Each display requires a definitive focal point. A focal point is the first area that is seen and it can define an entire display. A focal point may be the largest item in the window, the brightest color, a moving object or a prop or merchandise placed on a strong angle. Windows without focal points usually have many items of similar size placed together. Good focal points are often more geometric in shape. For example, a display of similar items grouped in the shape of a triangle with larger objects in the rear giving height to the display is more interesting and appealing than the same items in a straight row. Triangular displays attract attention because angles are formed that add energy and motion to the display. Square displays are more stagnant but can be powerful when the merchandise itself is square and there is a strong theme and color story to overcome the overall less interesting shape.

2. Mixed messages

A good story, just like a good display has a plot and a few main characters. In a display the plot is either a color theme, a “use” theme or a concept theme.

A color theme involves just a few colors that work together and pulling many items in those colors into an attractive grouping. A mixed message would be another item from a different color story thrown into the display just so customers know it’s in stock. A red and orange colored display with black as the neutral color would not benefit from a blue pot. It would give a mixed message and destroy the color story.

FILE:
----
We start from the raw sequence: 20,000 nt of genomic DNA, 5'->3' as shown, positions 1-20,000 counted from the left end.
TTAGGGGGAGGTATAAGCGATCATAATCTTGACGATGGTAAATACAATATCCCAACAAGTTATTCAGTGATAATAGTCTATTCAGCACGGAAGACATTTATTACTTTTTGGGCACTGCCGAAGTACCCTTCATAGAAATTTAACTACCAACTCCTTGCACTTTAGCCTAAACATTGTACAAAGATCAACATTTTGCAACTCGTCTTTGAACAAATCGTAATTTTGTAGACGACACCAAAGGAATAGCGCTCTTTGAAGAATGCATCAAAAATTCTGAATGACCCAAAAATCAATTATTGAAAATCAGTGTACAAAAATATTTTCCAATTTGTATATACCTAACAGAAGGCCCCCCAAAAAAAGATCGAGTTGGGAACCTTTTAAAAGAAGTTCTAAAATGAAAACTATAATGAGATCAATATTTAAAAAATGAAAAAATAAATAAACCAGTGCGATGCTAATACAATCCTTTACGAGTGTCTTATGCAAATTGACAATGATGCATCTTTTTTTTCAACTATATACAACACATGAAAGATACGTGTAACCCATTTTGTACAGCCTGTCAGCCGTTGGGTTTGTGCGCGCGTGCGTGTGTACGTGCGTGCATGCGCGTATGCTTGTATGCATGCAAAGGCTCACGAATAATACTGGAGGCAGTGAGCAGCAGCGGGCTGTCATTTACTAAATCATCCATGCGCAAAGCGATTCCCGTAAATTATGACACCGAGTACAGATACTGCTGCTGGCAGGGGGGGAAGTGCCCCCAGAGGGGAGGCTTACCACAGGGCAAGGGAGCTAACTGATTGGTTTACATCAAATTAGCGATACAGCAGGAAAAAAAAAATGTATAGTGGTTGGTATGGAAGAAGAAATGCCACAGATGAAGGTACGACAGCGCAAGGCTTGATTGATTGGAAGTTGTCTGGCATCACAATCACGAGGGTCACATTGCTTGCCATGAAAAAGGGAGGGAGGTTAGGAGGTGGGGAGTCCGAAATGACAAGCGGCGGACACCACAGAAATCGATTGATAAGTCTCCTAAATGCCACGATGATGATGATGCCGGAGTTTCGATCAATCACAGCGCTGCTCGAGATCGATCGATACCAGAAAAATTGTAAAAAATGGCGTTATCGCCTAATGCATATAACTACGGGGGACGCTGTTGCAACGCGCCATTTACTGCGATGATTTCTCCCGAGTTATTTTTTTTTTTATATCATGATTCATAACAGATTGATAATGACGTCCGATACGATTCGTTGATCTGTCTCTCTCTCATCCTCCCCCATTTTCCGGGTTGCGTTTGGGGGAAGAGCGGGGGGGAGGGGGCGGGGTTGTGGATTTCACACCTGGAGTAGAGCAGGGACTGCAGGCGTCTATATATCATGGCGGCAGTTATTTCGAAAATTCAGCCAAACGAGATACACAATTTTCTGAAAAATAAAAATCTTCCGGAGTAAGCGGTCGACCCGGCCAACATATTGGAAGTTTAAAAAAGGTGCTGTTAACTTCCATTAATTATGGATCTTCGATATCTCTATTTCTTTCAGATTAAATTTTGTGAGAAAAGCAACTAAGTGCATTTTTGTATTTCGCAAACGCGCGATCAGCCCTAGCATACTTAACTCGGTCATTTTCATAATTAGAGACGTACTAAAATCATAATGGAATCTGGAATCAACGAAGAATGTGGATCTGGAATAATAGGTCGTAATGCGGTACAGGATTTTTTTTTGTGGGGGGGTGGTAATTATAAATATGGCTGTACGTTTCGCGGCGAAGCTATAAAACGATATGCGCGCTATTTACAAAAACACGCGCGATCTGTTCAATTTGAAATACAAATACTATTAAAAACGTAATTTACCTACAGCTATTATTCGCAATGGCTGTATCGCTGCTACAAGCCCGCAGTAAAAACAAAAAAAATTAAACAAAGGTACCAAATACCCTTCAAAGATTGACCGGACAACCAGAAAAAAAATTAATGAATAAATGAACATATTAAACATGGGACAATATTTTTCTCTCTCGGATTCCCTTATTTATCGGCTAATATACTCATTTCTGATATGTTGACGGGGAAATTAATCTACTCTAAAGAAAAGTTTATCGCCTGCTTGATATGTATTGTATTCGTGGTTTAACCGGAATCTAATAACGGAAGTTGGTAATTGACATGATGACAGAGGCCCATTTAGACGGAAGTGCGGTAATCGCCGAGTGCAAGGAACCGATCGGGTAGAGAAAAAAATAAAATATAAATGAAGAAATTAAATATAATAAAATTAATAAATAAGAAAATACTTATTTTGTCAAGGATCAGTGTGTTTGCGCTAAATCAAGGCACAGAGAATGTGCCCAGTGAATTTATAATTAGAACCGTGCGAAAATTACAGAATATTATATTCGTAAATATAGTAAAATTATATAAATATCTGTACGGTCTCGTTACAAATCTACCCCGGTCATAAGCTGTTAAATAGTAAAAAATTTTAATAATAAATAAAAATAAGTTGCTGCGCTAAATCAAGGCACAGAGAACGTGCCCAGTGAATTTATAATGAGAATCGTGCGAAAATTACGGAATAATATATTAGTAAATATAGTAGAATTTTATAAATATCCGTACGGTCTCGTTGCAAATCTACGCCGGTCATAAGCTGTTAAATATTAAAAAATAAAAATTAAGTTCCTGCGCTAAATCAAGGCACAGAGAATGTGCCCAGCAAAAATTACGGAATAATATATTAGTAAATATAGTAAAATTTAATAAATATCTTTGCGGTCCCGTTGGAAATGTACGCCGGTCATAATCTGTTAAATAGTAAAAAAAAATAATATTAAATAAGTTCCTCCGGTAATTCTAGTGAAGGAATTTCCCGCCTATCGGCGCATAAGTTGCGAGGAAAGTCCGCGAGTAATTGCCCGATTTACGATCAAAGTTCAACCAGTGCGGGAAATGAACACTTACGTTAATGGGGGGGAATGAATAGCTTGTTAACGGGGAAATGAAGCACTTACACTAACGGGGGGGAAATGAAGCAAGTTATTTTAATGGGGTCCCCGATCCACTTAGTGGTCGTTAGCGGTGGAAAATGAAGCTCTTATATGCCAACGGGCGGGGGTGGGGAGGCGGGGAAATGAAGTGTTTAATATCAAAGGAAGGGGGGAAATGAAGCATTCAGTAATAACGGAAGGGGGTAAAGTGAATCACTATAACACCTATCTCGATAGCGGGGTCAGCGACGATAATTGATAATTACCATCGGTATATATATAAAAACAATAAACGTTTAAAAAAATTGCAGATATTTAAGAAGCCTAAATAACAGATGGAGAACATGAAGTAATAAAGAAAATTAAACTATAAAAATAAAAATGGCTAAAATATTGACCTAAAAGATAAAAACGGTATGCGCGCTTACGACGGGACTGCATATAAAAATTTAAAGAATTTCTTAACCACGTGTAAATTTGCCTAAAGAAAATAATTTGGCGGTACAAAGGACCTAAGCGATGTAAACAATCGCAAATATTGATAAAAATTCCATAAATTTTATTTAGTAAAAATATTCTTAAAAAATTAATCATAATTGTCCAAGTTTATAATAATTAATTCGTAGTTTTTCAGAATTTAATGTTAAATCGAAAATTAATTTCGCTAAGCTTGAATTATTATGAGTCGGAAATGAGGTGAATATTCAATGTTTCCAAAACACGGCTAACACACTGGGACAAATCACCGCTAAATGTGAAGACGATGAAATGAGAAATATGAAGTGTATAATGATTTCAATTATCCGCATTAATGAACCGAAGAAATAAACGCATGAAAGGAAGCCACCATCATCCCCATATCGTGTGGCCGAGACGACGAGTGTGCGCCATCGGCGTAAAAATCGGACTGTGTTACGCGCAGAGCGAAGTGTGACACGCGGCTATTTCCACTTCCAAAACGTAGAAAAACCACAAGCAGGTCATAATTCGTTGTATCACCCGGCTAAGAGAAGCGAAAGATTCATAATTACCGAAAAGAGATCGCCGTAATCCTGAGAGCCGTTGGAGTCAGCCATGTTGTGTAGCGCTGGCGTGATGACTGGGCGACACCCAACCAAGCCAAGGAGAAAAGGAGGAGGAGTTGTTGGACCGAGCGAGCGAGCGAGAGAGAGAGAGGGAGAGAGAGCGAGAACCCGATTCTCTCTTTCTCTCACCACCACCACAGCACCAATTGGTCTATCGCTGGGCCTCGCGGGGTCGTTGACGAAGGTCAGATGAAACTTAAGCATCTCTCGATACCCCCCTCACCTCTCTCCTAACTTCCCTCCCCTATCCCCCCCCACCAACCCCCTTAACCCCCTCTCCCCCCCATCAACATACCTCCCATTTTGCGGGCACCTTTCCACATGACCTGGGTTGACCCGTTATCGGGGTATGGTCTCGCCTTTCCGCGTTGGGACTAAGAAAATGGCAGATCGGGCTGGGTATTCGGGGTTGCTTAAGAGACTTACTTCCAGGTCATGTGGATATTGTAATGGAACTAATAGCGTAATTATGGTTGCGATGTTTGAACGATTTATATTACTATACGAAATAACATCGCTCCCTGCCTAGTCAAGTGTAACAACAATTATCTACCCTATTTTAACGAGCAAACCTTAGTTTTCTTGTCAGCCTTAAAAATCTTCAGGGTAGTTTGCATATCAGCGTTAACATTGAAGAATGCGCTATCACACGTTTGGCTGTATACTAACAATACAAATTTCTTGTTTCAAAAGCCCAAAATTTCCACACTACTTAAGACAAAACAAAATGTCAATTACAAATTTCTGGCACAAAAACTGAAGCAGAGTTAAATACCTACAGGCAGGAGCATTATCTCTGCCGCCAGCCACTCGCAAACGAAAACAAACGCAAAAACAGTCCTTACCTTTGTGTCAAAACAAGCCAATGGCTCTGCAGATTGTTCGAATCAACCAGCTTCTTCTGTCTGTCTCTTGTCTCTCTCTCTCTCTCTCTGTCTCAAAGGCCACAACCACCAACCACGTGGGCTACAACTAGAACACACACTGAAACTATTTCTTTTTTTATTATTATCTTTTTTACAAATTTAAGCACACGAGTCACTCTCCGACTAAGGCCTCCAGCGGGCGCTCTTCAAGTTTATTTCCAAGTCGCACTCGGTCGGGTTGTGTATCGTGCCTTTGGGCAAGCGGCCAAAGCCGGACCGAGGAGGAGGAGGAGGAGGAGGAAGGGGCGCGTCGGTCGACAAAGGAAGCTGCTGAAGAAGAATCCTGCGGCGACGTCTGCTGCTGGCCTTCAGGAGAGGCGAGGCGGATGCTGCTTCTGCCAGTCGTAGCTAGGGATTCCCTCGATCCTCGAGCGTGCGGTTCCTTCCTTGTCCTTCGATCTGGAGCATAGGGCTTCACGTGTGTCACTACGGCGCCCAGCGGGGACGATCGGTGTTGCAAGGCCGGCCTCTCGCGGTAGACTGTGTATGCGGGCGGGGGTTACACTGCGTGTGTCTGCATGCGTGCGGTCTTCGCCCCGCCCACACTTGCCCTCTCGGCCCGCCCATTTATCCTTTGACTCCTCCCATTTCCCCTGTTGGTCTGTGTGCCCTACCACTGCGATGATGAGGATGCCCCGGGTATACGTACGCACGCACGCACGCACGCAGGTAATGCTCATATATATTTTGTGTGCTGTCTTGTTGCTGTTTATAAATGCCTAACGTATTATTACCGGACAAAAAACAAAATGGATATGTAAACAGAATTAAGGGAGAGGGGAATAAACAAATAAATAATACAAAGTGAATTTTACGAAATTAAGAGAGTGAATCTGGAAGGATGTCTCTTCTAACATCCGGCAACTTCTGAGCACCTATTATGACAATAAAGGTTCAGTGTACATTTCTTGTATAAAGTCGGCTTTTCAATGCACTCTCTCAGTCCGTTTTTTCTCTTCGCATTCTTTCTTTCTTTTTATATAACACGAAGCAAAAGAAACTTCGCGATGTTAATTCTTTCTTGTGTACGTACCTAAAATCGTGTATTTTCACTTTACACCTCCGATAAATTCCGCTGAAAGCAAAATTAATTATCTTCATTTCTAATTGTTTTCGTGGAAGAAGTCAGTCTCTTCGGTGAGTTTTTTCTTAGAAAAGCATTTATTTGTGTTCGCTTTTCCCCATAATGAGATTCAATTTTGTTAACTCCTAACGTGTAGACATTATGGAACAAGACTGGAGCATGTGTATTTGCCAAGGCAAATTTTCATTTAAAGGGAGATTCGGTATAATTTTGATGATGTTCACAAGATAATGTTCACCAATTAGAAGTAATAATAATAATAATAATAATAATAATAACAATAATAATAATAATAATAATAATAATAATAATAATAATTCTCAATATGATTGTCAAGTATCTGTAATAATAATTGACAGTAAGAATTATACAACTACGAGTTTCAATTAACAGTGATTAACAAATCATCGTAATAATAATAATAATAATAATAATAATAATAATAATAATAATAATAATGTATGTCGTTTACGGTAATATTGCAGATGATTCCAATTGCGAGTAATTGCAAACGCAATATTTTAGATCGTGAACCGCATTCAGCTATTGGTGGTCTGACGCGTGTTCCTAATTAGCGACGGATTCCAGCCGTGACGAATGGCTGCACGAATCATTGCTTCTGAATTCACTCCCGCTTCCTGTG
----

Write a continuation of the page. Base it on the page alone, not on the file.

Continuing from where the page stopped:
A “use” theme or story involves merchandise used for the same thing. An example is a display of candleholders and candles. Within that display may be decorative matches, incense and perhaps short vases filled with colorful tapered candles splayed out to resemble a flower display. The addition of tapestry handbags would hurt the message of the display. Of course customers would then know that you carry handbags but the mixed message would distract rather than attract customers. A good “use” theme can show the depth of your selection of merchandise. If the use is magic – imagine everything you can pull together to create a magic oriented display.